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Issue 4.4

REVIEW

Mozilla ActiveX Control

Issue: 4.4 (March/April 2006)
Author: Brian Rathbone
Article Description: No description available.
Article Length (in bytes): 4,382
Starting Page Number: 10
Article Number: 4406
Related Web Link(s):

http://www.iol.ie/~locka/mozilla

Full text of article...

The Mozilla ActiveX control allows developers to utilize Mozilla and the Gecko engine to render HTML from within your Windows applications. If you are currently using the Internet Explorer ActiveX control in your applications, the Mozilla control makes the transition painless by implementing the exact same APIs -- all events, methods, and properties are identical. There is even an IE patcher tool available that will scan any executable or DLL that uses the Internet Explorer control and can replace instances of the Internet Explorer control with the Mozilla control.

For REALbasic 5.5 users, the uses for this control are somewhat limited due to the inability to access the control's events. You can, however, access the control's methods, which should be enough for rudimentary purposes, such as displaying basic HTML help files. REALbasic 2005 (and later) offers improved support for events within the OLEContainer control, which opens the door for much greater functionality. Developers can even create their own Mozilla-based web browser.

Installation is fairly straightforward, but the control must be registered manually. This process is as simple as opening a command prompt, navigating to the install directory, and executing regsvr32 mozctlx.dll. Once the control has been registered, it becomes accessible from within REALbasic. Users of REALbasic 5.5 will need to place a copy of xpcom.dll somewhere within the system path or in the REALbasic directory in order to avoid a file not found error. Xpcomm.dll is included with the Mozilla ActiveX control installation.

Internet Explorer DOM support is included, allowing developers to make use of IHtmlDocument2, IHtmlElement, IHtmlElementCollection, and others to parse the contents of a page and even modify the retrieved page before it is displayed to the user. Al Mozilla ActiveX control for Plug-ins is available, which allows developers to host most Netscape Plug-in API (LiveConnect) plug-ins within their applications.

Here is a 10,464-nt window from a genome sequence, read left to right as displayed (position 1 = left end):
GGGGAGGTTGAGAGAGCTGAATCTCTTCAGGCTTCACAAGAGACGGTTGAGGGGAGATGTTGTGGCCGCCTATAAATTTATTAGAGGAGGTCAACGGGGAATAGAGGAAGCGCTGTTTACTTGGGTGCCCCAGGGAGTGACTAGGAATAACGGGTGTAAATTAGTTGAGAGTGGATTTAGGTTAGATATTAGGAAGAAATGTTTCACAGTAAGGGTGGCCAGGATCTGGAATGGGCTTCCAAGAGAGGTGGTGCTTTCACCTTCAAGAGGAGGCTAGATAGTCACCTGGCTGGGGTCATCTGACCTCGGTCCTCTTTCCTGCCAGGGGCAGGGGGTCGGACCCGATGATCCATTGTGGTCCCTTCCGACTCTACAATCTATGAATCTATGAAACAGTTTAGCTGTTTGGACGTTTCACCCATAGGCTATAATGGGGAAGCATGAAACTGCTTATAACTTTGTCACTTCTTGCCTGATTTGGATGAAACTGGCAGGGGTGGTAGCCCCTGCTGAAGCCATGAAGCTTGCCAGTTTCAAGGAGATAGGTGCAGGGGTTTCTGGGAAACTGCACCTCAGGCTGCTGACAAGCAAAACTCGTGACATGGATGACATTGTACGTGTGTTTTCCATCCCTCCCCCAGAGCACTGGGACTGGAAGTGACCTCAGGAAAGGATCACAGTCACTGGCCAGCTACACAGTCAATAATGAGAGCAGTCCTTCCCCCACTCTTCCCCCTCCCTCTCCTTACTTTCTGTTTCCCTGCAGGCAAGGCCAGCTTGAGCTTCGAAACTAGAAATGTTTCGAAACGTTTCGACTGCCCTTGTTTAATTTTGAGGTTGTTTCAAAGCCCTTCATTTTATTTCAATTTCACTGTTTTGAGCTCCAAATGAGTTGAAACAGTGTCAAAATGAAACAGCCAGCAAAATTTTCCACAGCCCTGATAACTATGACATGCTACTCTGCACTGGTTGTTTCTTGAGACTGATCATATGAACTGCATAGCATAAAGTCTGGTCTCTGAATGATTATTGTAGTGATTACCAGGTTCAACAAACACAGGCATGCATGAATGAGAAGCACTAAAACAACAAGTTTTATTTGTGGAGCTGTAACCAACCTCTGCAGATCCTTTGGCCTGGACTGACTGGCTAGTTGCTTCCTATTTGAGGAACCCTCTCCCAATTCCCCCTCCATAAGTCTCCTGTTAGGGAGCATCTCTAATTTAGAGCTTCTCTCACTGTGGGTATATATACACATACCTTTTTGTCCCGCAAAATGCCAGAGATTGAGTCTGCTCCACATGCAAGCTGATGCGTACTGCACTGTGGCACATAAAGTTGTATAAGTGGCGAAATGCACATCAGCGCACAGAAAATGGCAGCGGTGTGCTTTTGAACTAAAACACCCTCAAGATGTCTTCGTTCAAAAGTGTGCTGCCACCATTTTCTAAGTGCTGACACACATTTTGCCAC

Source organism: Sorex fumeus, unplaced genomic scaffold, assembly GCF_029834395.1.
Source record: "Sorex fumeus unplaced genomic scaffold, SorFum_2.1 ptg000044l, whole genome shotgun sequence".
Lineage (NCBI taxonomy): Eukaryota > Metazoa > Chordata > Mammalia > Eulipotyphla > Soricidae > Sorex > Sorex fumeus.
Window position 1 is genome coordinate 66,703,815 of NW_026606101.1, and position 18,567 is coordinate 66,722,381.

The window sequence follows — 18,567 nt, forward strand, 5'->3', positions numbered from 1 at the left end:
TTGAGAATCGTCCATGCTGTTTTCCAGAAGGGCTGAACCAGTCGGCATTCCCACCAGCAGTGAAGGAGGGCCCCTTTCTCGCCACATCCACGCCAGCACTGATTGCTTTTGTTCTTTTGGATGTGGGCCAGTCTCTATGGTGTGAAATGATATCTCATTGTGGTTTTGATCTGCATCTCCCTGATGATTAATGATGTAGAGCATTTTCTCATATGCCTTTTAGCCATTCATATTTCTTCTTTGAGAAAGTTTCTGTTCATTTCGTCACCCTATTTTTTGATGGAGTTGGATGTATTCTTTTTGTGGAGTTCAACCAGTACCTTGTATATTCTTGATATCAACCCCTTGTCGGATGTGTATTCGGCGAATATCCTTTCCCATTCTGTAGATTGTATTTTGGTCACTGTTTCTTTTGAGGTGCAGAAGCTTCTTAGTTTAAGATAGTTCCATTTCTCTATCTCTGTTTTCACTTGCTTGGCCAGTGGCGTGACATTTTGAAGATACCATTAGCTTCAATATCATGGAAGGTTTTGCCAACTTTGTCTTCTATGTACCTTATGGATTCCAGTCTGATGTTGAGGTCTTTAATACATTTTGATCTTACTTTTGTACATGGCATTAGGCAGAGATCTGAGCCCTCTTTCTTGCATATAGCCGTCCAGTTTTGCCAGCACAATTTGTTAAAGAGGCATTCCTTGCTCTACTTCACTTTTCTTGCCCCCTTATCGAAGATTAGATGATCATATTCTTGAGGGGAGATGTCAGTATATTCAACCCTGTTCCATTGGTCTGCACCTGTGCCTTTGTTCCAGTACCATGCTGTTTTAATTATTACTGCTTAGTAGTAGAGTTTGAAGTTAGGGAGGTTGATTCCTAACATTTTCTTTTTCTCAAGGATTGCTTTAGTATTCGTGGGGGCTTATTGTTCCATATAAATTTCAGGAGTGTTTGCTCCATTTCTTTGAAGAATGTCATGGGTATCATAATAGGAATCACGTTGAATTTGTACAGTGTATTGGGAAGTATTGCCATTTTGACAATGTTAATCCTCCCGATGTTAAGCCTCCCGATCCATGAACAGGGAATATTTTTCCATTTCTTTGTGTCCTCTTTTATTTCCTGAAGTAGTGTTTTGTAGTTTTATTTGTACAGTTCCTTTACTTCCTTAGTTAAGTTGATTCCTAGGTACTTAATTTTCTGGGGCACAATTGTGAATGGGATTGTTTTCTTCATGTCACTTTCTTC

A Plug-in for ActiveX controls, which makes it possible to use embedded ActiveX controls from within a variety of browsers including Netscape 4.x/6.x, Mozilla, and Opera is also available. It can be used to host ActiveX controls within any application that supports the Netscape plug-in architecture. While this seems to fly in the face of the overall Mozilla effort, it does provide developers with some intriguing capabilities. This functionality is only recommended for the support of custom, legacy, or intranet applications. The enabling of ActiveX within Mozilla for Internet purposes is highly discouraged, as this would eliminate one of the inherent benefits of Mozilla and the Gecko engine.

While it would be possible to port this project for Macintosh and Linux use, the developer has stated that there are currently no plans to do this. It has been reported that the Mozilla ActiveX control can be used with WINE, but it does not appear to be officially supported.

These products are implemented in ATL, and the source code is freely available. For those who have been searching for an alternative to the Internet Explorer ActiveX control, the Mozilla ActiveX control provides an attractive, open-source, and free solution.

End of article.